Feb 10, 2021 - Economy

WHO's COVID probe in China raises more questions than it answers

WHO scientist Peter Ben Embarek. Photo: Hector Retamal/AFP via Getty Images

Initial findings by a WHO team in China investigating COVID-19's origins appear to echo Beijing's talking points.

The big picture: Identifying the true cause of the COVID-19 pandemic is key to controlling it and preventing the next one, but geopolitical disputes are getting in the way of science.

Driving the news: On Tuesday, a WHO team concluded a two-week trip to China with a press conference announcing their preliminary findings that it was "extremely unlikely" the virus originated in a lab.

  • The team said "the most likely pathway" was through an intermediary host species between humans and the virus' original animal reservoir, which is probably a bat.

Details: The possibility that the virus might have leaked from the Wuhan Institute of Virology — a theory that had been pushed by the Trump administration and at least entertained by a minority of scientists — was always an outlier, if only because we've repeatedly seen coronaviruses and other emerging pathogens jump from animals to humans.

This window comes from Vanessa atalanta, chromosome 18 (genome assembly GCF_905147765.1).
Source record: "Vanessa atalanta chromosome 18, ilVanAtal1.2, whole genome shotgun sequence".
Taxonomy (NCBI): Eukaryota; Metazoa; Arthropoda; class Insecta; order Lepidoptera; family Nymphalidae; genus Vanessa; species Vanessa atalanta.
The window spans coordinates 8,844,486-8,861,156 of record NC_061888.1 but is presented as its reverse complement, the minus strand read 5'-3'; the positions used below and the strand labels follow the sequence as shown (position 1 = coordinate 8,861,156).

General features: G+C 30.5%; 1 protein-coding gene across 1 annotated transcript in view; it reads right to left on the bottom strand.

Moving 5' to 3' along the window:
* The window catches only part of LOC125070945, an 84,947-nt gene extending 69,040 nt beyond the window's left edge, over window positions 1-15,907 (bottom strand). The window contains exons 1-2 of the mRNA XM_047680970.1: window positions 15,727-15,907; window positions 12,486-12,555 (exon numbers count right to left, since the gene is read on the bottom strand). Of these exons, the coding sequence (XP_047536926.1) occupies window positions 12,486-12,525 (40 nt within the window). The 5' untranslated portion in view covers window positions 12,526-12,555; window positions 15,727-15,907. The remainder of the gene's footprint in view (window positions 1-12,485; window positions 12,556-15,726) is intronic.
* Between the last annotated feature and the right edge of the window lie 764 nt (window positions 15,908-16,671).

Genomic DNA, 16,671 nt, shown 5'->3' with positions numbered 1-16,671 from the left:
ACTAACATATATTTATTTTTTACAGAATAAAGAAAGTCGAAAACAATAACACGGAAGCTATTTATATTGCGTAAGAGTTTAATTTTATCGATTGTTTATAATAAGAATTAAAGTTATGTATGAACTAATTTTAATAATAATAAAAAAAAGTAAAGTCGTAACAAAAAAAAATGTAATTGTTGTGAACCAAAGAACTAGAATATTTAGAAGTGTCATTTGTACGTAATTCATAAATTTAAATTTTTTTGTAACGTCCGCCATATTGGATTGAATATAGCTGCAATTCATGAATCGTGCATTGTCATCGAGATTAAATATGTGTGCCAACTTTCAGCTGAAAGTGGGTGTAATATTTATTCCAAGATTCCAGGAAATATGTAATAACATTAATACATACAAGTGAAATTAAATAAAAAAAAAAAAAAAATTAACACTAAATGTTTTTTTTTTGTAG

• But many experts have criticized the WHO team for ruling out further investigation into a lab leak with a press conference before compiling a full report with clear data.

Between the lines: It didn't escape notice that even as it dismissed the idea of a lab leak, the WHO team opened the door to the possibility that the virus actually originated outside of China, coming into the country via contamination of frozen food.

Our thought bubble: It's impossible to judge an investigation before its full findings are known, and the reality is that we may never know the true story of COVID-19's origins given the geopolitical stakes involved.

  • But this investigation was a chance to highlight the very real danger of spillover from labs doing high-tech work with animal viruses — a danger that is growing by the year — and it would be a mistake to squander it.
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